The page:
Now the person and the work of Christ for us is the object of true faith. The spirit's work in us is that which produces this faith. In Exodus chapter 17 and maybe v. 7 or along there (v.6) it talks about God speaking to Moses to smite the rock that the water might gush forth. Now, without the touch of the rod the water would not have gushed forth. Is that right? Yet, it was the rock and not the rod that contained water. Now, the bringer of the sacrifice of the tabernacle or temple, was to lay his hand upon the head of the sheep or the bullock otherwise the offering would not be accepted for him. It was by way of identification that this lamb or sheep or bullock stands in my place in my steads, my sacrifice, dying for me. He was to lay his hands upon the offering or he would not be accepted for him. Now the laying on of the hands was not the same as the victim on which the hands were laid. The serpent-bitten Israelite was to look at the uplifted serpent of brass in order to be healed. But his looking was not the brazen serpent, it was not his act of looking that healed him, but the object to which he looked. So, faith is not our righteousness. Faith is not our righteousness! It joins us to the Righteous One and makes us a partaker of His righteousness.
Now, by a natural figure of speech, faith is often magnified as something great,whereas, it is actually and really nothing but our consenting to be saved by another. Now, let's suppose greatness is derived from the greatness of the object which it grasps or lays ahold of. So, faith is not our righteousness; faith is not our physician. As a matter of fact, it only brings us to the physician. It's not even our medicine, it only administers the medicine which was divinely prepared by Him who heals all of our diseases.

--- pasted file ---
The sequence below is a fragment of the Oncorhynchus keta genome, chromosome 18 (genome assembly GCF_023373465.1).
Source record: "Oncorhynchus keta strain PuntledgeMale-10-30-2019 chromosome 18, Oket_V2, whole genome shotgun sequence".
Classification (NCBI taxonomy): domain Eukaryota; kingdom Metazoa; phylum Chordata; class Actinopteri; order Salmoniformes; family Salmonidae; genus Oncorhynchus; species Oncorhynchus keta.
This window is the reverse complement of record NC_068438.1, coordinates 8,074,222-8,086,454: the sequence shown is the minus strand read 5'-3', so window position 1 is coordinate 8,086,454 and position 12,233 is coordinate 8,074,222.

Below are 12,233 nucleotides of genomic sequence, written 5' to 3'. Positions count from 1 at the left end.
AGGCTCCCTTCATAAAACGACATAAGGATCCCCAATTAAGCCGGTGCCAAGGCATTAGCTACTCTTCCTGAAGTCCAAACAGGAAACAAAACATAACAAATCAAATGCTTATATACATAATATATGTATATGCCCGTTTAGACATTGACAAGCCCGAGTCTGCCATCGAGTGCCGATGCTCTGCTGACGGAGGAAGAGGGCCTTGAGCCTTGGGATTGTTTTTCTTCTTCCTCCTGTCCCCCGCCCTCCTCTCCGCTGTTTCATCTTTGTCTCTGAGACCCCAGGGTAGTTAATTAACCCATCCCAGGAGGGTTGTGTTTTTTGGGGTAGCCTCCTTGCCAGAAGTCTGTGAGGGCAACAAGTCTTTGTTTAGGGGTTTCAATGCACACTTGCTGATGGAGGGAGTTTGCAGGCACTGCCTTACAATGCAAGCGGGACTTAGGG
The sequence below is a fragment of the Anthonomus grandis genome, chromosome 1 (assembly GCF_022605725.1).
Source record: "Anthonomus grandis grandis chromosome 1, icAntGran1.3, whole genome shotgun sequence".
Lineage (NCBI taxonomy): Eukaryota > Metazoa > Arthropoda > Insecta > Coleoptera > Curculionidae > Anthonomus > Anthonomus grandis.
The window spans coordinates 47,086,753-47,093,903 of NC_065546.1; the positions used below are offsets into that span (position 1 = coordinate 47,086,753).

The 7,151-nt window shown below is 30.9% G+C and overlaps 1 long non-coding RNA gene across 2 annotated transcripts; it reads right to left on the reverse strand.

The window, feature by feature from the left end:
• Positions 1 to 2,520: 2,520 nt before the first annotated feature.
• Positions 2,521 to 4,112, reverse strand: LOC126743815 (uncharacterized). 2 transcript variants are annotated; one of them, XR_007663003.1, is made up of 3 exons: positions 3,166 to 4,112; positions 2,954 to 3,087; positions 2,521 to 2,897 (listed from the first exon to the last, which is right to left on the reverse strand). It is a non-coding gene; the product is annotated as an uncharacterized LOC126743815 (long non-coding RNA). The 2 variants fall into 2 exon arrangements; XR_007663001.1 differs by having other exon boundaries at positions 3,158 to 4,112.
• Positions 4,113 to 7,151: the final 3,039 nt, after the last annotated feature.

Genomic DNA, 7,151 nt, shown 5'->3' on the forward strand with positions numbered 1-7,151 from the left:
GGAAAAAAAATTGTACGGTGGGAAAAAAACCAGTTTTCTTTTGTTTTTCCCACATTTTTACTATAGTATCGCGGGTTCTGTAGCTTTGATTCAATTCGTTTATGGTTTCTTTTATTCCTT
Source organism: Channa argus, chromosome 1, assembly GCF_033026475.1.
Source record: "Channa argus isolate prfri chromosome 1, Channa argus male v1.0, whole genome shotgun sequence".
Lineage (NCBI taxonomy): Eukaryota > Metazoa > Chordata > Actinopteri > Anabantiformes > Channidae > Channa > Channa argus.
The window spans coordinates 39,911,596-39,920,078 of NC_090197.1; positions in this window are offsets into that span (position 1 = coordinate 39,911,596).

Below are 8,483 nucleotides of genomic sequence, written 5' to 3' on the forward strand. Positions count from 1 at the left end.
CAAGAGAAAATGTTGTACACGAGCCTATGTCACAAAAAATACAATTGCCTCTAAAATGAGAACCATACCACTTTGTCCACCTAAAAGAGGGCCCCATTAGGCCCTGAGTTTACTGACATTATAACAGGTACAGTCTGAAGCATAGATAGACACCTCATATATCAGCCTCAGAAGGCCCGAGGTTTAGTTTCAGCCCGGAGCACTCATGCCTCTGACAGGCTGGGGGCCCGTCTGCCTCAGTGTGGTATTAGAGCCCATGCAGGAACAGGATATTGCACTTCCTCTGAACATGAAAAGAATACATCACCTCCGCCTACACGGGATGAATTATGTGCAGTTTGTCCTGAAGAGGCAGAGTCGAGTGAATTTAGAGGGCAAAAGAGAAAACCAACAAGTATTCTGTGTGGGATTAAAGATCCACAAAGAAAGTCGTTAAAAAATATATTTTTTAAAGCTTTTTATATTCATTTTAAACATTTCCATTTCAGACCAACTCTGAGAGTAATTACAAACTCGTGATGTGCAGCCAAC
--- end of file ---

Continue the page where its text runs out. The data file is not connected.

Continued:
Our faith is but our touching Jesus. The one who was in that crowd who desired to touch Jesus, but she couldn't get through for the mass of human beings crowded around our Lord. But, finally she made it through and she touched the hem of His garment. When she touched the hem of His garment the Lord said, "Who touched me. I felt virtue being drawn out of me." Now, in reality, when we feel like we have touched Jesus, in reality,it's His touching us is what it is.